Product Reviews

Thanks Jennifer. We are looking forward to working with you. We will be in touch

Your account has been created

Drugs to treat osteoporosis

Comparing effectiveness, safety, and price

Published: September 2013

Summary recommendations

Several types of medication are used to prevent fractures in people with osteoporosis, or “thinning” bones. Some are more effective at preventing certain types of fractures than others. But there’s little evidence that these medications will help if you have osteopenia, sometimes called “pre-osteoporosis,” which is bone density that’s lower than normal but not severe enough to be called osteoporosis.

In those cases, instead of medication, consider lifestyle changes. That includes making sure that your diet has adequate amounts of calcium and vitamin D, and doing weight-bearing exercise, such as walking or lifting weights. Also take precautions to prevent falls in the first place, such as limiting how much alcohol you drink and avoiding sleeping pills if possible. Consider medication only if your bone density worsens to the point where you have osteoporosis—although it’s still important to continue the lifestyle changes.

If your doctor diagnoses osteoporosis and recommends medication, we suggest the following Best Buy Drug after taking into account effectiveness, safety, convenience, and cost.

  • Generic alendronate

The drug is available as a generic that costs $39 to $63 a month, depending on the dose. It has been shown to help prevent fractures of the hip, spine, and other bones in those with osteoporosis. It’s usually well tolerated, but as with all bisphosphonates, the "class" of drugs to which alendronate belongs, the most common side effects include diarrhea, nausea, vomiting, heartburn, esophageal irritation, and bone, joint, or muscle pain. Bisphosphonates can also cause rare but serious side effects that include permanent bone deterioration of the jaw (osteonecrosis) and, when taken for more than five years, a possible increased risk of thigh fracture. So talk with your doctor about how to reduce your risk of side effects.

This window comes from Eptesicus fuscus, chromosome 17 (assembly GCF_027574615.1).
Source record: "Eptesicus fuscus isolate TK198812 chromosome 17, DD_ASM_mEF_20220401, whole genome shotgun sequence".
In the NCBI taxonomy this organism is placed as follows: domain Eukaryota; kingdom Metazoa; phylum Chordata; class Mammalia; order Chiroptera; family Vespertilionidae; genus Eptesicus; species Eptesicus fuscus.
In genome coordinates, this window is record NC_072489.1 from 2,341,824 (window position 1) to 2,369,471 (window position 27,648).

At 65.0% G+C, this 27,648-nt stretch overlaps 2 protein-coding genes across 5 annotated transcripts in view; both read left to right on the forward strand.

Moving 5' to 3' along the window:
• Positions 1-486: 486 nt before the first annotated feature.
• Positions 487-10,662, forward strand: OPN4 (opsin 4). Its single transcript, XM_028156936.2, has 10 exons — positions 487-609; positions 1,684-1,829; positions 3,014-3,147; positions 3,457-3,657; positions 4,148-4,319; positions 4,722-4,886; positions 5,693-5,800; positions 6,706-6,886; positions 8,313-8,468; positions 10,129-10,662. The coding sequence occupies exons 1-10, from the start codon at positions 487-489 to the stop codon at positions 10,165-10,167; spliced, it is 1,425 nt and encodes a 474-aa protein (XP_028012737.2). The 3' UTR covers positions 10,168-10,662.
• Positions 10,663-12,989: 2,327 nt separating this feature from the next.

Most studies of alendronate and the other osteoporosis medications have involved postmenopausal women with osteoporosis, so it’s not clear how well they work for men or younger women.

Background

In this analysis, we focus on the medication most often prescribed to treat osteoporosis, a condition in which the inside of bones becomes thin and less dense, weakening them and making them more likely to fracture. There are usually no symptoms of osteoporosis, so people can be unaware that they have the condition until they break a bone. The danger of osteoporosis is that it can lead to fractures of the hip, spine, and wrist, which can be permanently disabling. And fractures have other consequences: One in five women age 50 and older who break a hip will die in less than a year, according to the Agency for Healthcare Research and Quality.

More than 8 million women and 2 million men have osteoporosis, according to our analysis of figures from the National Institute of Arthritis and Musculoskeletal and Skin Disease. Another 30 million men and women are at risk of developing osteoporosis due to low bone mass.
 
Osteoporosis generally strikes older adults, beginning at around 50, with the highest prevalence seen in men and women over 80. Bones are continually remodeling themselves, shedding old bone and making new bone. After about age 30, bones begin to lose more tissue than they make, so they can become less dense over time. If they become too thin, it’s considered osteoporosis. Doctors use a special X-ray, called a bone mineral density test (DXA)—more about it in the next section—to help determine if a patient has osteoporosis.

The 13 medications evaluated in this report are used to prevent thinning bones and fractures due to osteoporosis (see Table 1). They are bisphosphonates—alendronate (Fosamax and generic), ibandronate (Boniva and generic), risedronate (Actonel, Atelvia, and generic), and zoledronic acid (Reclast)—denosumab (Prolia), menopausal hormone therapy (estrogen or estrogen plus other hormones), raloxifene (Evista), and teriparatide (Forteo).

Most studies of these medications have involved postmenopausal women with osteoporosis, so it’s not clear how well they work for men or younger women. All of these drugs except teriparatide work by preventing the destruction of bone. Teriparatide works by stimulating the formation of new bone tissue, but it’s approved to use only for two years of treatment.

Table 1. Osteoporosis Medications Evaluated in This Report

Generic Name Brand Name(s) Available as a generic?
Bisphosphonates    
Alendronate Fosamax Yes
Ibandronate Boniva Yes
Risedronate Actonel, Actonel with calcium, Atelvia Yes